Starting a teacher training course can be daunting. Everyone embarking on initial teacher education brings with them a range of expectations and experiences.
If you’re about to begin training you may be coming fresh from university or have several years of teaching experience. You may be working full time, part time or fitting the course in around family commitments. It can be an intense and sometimes hectic time, so getting off to a good start can save you from a lot of headaches and hiccups later on in the year.
I have worked as a teacher educator for nearly 15 years and have learned through experience how my students work best to keep themselves on track with their course. I’ve designed this list for newcomers to the profession, but it might be useful for experienced teachers when undertaking CPD activities or when seeking a quick refresher in their own practice.
1. Get organised.
You need to factor some regular study time into every week. At least 3 hours or so (for part time students, longer if you are studying full-time) and ideally away from your staff room if you are already teaching. After the initial course induction, go through the information you’ve been given. Start to set up your portfolio, whether electronic or paper-based and keep your work in order. This will pay off handsomely when you come towards the end of the course. Spend time exploring your course’s VLE e.g. Moodle if you haven’t used it before. It’s a fabulous resource.
2. Take risks in your teaching practice.
Your tutor is not your line manager, or an Ofsted inspector. They will work with you to develop your teaching practice. Don’t be afraid to try out new stuff while being observed. If an activity falls flat, it isn’t the end of the world. It’s your ability to evaluate your teaching, which we’re really interested in.
3.Use Twitter and Delicious.com
Twitter provides the best CPD I’ve ever experienced. I use it solely as a professional platform, following academics, awarding bodies, fellow lecturers and colleagues. There is a wealth of links here to relevant ideas and articles. If you set up a delicious.com account, you can also keep all the articles or webpages you find in one place, which is vital when it comes to writing your assignments.
4. Forge contacts with your classmates.
You will learn just as much from each other, as you will from your tutor. Peers can provide invaluable support when you hit a wall with your assignment, can’t find that reference or need inspiration for a creative resource. Hook up, meet up and use an online forums on your VLE.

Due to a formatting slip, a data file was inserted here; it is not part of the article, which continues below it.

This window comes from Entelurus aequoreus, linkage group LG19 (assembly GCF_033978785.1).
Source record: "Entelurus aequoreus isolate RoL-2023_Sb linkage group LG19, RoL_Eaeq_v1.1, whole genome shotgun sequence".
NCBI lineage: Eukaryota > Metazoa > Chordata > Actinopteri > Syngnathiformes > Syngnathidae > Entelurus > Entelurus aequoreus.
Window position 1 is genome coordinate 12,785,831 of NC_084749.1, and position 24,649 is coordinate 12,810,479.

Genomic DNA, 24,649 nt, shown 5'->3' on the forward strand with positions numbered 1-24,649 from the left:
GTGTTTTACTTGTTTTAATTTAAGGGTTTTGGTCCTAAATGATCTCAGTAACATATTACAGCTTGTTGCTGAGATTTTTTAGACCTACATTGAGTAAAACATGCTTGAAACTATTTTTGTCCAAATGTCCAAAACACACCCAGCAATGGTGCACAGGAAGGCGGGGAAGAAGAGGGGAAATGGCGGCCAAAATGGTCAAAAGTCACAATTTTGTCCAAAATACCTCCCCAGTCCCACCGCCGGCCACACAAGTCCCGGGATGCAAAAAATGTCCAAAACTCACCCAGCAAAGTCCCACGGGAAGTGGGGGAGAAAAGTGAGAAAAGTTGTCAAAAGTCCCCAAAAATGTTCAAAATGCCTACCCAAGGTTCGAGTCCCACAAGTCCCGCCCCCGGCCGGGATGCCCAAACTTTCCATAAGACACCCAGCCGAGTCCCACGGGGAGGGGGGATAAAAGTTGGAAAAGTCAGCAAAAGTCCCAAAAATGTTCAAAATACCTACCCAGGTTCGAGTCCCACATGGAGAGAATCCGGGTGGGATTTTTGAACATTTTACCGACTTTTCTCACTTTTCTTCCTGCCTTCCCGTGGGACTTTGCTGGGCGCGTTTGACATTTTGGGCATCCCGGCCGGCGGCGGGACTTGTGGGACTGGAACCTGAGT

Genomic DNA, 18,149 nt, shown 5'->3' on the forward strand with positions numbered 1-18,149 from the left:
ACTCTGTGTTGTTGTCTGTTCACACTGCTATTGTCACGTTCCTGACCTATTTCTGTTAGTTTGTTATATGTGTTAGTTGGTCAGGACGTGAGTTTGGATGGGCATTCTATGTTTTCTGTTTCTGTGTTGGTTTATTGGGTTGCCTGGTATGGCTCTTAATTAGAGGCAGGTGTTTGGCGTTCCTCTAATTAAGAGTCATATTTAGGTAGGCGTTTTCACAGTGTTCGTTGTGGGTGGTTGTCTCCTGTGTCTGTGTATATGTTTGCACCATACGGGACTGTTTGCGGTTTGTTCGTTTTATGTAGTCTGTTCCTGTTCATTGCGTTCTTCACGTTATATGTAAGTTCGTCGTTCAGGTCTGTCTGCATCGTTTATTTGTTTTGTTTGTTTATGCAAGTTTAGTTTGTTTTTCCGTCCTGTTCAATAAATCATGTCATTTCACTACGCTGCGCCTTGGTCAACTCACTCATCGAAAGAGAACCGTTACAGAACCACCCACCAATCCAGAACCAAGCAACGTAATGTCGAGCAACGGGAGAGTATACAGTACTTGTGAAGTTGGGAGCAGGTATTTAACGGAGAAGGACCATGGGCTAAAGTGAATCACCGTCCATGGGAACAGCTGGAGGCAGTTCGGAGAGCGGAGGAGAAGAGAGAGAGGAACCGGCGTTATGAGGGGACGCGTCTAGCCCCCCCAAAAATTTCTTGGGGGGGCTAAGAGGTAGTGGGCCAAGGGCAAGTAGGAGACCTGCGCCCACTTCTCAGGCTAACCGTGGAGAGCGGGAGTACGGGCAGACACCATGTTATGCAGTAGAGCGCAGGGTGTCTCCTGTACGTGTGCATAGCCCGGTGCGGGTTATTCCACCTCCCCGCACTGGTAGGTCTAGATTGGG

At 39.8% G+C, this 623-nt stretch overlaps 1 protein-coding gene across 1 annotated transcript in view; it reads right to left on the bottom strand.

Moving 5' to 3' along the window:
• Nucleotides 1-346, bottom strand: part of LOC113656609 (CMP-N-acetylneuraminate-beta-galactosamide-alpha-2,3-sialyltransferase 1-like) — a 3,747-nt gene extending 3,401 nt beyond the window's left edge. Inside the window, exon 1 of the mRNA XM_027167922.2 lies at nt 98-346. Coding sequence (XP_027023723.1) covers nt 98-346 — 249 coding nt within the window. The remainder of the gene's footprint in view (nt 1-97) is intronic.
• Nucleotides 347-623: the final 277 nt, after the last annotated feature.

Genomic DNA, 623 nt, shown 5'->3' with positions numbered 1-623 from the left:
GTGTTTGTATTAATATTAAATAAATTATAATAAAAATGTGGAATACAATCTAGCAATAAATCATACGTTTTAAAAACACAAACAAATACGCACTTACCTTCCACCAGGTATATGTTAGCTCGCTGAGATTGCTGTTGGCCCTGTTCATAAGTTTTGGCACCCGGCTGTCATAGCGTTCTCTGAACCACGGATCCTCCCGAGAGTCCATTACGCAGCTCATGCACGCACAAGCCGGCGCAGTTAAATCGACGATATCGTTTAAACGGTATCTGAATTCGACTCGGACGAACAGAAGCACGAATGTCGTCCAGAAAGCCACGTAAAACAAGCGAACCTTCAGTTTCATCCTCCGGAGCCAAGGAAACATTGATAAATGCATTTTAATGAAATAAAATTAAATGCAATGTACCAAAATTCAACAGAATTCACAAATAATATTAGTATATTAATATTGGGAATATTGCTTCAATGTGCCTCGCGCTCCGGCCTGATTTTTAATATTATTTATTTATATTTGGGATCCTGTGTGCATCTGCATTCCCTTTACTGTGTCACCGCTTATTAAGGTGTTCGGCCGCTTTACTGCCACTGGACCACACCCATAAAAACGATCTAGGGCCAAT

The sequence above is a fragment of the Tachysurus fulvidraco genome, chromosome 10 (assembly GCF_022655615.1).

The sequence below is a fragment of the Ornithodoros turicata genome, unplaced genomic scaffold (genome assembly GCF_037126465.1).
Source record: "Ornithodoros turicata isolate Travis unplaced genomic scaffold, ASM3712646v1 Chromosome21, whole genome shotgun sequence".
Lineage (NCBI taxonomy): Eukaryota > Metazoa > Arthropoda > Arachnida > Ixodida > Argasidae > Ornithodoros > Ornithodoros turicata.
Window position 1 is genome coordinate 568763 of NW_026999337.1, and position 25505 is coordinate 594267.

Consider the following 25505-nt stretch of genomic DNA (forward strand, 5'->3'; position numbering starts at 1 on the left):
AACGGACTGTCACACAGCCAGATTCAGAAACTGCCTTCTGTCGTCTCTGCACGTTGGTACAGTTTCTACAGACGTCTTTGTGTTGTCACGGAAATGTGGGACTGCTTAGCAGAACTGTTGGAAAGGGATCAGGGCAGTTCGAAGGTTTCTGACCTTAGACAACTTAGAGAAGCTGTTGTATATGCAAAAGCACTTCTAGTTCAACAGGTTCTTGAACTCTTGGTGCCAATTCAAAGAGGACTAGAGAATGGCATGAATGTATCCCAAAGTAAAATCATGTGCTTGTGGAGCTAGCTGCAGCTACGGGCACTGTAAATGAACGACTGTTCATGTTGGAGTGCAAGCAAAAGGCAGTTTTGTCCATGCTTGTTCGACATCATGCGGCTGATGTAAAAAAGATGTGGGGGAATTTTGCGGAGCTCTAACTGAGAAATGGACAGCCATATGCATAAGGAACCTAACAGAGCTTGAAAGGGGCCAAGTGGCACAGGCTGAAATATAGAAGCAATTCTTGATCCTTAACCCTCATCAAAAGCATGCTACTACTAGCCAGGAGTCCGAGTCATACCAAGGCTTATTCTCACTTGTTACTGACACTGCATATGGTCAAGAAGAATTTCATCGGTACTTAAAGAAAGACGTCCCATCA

5. Keep your reflections up to date.
Reflect on your experiences as a learner, as well as a teacher. Undertaking teacher education is a unique experience, where you get to observe an experienced teacher every week (that’s me and the other tutors!). Don’t be afraid to pinch our ideas. We won’t hesitate to pinch yours. It’s not stealing, it’s called sharing good practice.
6. Get to grips with the Minimum Core.
It might appear complex at first, but you will start gathering and logging evidence of your own maths, English and ICT skills from the outset of the course, so it pays to keep this chugging along, rather than leaving it until the end.
7. Read as much as you can.
Yes, we will give you extensive reading lists, but the trick is to read selectively. Dip into the relevant chapters from course books, use the links on Moodle and the e-books available, as well as online newspaper articles, journals, blogs and websites. Include articles relating to your subject specialism. This will create interest in your written work. Twitter will help with this (see 3 above).
8. Use your course tutor.
We are happy to give you as much support as we can. Never hesitate to email us with a query, or book a one-to-one tutorial if you need longer. Let us know if you run into difficulties. What drives us mad is when you don’t tell us if something is wrong, then hand in your work late, or cancel an observation.
9. Ask questions.
This might seem obvious and is probably what you tell your own learners, but if you have a question, then the chances are one of your peers is probably wondering the same thing. See 8. above and again use an online forum, if you think of something after class.
10.Enjoy the experience
I have what I consider to be the best job in the world. Working with trainee teachers means I get to discuss teaching for at least half my working hours. What an opportunity! Creative teaching and creative problem solving are both hugely rewarding. I hope at least some of my enthusiasm rubs off on you, so relax and join me on a journey, which I guarantee will include lots of laughter (and not too many tears) I hope!